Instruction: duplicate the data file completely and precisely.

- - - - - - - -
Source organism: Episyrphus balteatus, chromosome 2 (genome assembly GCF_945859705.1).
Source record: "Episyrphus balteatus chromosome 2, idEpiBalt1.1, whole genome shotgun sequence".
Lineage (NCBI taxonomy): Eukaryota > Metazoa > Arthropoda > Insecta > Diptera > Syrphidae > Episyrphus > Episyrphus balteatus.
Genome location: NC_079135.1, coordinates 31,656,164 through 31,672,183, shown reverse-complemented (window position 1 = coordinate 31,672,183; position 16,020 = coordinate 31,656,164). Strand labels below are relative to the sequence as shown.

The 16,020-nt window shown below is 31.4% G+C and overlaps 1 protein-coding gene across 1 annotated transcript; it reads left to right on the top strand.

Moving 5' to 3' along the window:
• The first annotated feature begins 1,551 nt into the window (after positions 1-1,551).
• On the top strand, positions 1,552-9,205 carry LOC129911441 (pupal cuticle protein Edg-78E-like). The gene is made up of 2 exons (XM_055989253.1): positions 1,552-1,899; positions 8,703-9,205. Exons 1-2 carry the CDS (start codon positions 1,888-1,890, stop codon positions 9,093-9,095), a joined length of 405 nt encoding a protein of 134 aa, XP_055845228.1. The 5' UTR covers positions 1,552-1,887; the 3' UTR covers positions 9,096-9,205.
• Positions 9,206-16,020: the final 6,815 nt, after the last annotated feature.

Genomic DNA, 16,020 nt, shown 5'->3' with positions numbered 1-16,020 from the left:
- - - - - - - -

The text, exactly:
Source organism: Episyrphus balteatus, chromosome 2 (genome assembly GCF_945859705.1).
Source record: "Episyrphus balteatus chromosome 2, idEpiBalt1.1, whole genome shotgun sequence".
Lineage (NCBI taxonomy): Eukaryota > Metazoa > Arthropoda > Insecta > Diptera > Syrphidae > Episyrphus > Episyrphus balteatus.
Genome location: NC_079135.1, coordinates 31,656,164 through 31,672,183, shown reverse-complemented (window position 1 = coordinate 31,672,183; position 16,020 = coordinate 31,656,164). Strand labels below are relative to the sequence as shown.

The 16,020-nt window shown below is 31.4% G+C and overlaps 1 protein-coding gene across 1 annotated transcript; it reads left to right on the top strand.

Moving 5' to 3' along the window:
• The first annotated feature begins 1,551 nt into the window (after positions 1-1,551).
• On the top strand, positions 1,552-9,205 carry LOC129911441 (pupal cuticle protein Edg-78E-like). The gene is made up of 2 exons (XM_055989253.1): positions 1,552-1,899; positions 8,703-9,205. Exons 1-2 carry the CDS (start codon positions 1,888-1,890, stop codon positions 9,093-9,095), a joined length of 405 nt encoding a protein of 134 aa, XP_055845228.1. The 5' UTR covers positions 1,552-1,887; the 3' UTR covers positions 9,096-9,205.
• Positions 9,206-16,020: the final 6,815 nt, after the last annotated feature.

Genomic DNA, 16,020 nt, shown 5'->3' with positions numbered 1-16,020 from the left: